Could an employer’s discrimination against you for having autism be illegal?

On Behalf of | Jun 24, 2021 | Disability Discrimination |

Many employers avoid extending reasonable accommodations required under the Americans with Disabilities Act (ADA) because they worry that it will be too costly or logistically challenging to do. That doesn’t excuse them from reviewing the needs of their employees and seeing what it is that they can implement, though.

Government officials have discovered a newfound interest in hiring people with autism.

What attributes do workers with autism offer that others perhaps cannot?

Researchers in 2018 focused on the benefits that cybersecurity government agencies can derive from hiring individuals with autism spectrum disorder (ASD). The researchers noted that employers were starting to see that individuals with ASD were meeting and sometimes exceeding other employees’ capabilities.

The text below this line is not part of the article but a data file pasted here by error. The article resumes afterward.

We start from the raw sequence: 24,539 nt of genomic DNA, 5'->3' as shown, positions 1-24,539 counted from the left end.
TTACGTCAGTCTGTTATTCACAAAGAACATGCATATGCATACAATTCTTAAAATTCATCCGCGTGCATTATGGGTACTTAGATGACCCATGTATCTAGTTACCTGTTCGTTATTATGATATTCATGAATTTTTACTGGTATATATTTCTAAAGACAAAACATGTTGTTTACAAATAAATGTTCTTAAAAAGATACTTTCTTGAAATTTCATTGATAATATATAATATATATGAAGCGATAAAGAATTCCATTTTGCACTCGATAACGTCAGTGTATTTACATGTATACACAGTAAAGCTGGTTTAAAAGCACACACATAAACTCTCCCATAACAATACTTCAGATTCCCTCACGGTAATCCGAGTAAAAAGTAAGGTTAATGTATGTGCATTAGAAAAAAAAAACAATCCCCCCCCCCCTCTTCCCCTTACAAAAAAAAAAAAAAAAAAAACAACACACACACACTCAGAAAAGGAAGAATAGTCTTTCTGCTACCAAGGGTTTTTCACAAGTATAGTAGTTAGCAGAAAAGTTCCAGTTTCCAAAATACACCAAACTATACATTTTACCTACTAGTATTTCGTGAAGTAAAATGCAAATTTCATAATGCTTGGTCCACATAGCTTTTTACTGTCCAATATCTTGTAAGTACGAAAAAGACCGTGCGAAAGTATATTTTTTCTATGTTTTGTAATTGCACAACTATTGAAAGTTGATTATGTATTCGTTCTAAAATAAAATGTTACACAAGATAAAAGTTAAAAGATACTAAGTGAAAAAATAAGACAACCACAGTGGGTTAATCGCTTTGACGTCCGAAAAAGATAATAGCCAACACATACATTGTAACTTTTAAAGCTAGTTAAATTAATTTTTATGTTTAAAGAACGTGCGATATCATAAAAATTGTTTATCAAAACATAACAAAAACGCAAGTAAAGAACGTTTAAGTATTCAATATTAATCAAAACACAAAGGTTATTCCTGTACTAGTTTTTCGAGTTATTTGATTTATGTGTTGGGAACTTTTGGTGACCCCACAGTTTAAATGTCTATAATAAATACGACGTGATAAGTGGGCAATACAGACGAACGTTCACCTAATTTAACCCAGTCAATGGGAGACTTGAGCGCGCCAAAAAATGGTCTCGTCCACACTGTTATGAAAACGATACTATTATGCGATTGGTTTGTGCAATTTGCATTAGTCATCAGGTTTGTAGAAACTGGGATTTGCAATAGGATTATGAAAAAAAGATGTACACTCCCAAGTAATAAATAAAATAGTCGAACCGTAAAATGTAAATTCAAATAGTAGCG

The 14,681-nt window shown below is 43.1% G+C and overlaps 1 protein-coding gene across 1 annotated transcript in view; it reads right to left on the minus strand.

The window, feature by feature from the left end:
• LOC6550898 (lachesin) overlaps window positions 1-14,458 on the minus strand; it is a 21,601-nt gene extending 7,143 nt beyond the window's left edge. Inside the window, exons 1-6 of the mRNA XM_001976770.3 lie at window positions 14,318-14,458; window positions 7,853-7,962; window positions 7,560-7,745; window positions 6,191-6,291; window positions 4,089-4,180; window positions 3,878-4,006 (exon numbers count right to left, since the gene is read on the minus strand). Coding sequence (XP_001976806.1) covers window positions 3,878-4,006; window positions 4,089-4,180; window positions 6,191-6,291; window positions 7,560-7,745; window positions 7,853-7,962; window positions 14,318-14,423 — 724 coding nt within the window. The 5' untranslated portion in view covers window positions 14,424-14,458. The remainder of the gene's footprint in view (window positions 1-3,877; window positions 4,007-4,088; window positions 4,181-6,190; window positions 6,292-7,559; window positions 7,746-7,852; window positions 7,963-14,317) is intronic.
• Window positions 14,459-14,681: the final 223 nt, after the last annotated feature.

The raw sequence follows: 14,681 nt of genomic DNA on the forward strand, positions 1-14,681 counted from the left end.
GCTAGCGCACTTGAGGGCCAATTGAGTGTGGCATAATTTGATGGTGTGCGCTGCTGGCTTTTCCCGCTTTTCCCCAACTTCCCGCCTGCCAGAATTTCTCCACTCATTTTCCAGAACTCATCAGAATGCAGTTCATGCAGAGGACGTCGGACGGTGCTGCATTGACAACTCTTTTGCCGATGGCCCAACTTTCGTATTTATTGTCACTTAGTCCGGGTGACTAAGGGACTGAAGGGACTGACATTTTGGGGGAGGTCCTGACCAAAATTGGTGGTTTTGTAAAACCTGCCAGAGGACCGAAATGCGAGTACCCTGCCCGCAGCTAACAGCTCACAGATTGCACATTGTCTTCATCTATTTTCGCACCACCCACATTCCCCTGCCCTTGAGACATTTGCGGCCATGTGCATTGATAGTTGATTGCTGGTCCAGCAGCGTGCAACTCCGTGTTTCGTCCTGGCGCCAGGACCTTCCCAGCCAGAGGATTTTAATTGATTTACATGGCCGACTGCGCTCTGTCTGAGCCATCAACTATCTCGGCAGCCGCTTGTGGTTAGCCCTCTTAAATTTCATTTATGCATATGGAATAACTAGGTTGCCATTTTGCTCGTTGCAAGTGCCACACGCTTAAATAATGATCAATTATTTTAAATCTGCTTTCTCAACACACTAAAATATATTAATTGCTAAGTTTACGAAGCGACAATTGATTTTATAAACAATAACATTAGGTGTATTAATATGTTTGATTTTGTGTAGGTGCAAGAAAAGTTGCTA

Some of the areas the researchers discovered that individuals with ASD excelled in were concentration and attention to detail. This attribute allowed them to understand connections between concepts, which made them particularly well-suited for computer-based roles.

Mentoring and supervision are key

The researchers found that many employers allow misinformation about autism to cloud their perspective on whether employees with autism are suitable for their team. The researchers point out that many employers don’t realize that autism is a developmental disorder with many variants. No two people with autism are the same.

One other discovery that the researchers made is that these employees benefit from mentorship and supervision. Mentors should be knowledgeable enough about autism to tailor their training of workers to master material and tap into their skill set. Supervisors should be able to step in to help with workers’ interpersonal communication and in other areas that a particular employee may have issues with.

What should you do if you faced workplace discrimination because of your autism?

Employers often worry about physical things they may need to do or buy to accommodate their workers with disabilities. Having employees with autism may be more about training staff to accommodate their sensitivities more effectively. Doing so may add value to their organization. You may have a valid disability discrimination claim if your employer fails to take basic steps to accommodate your needs.

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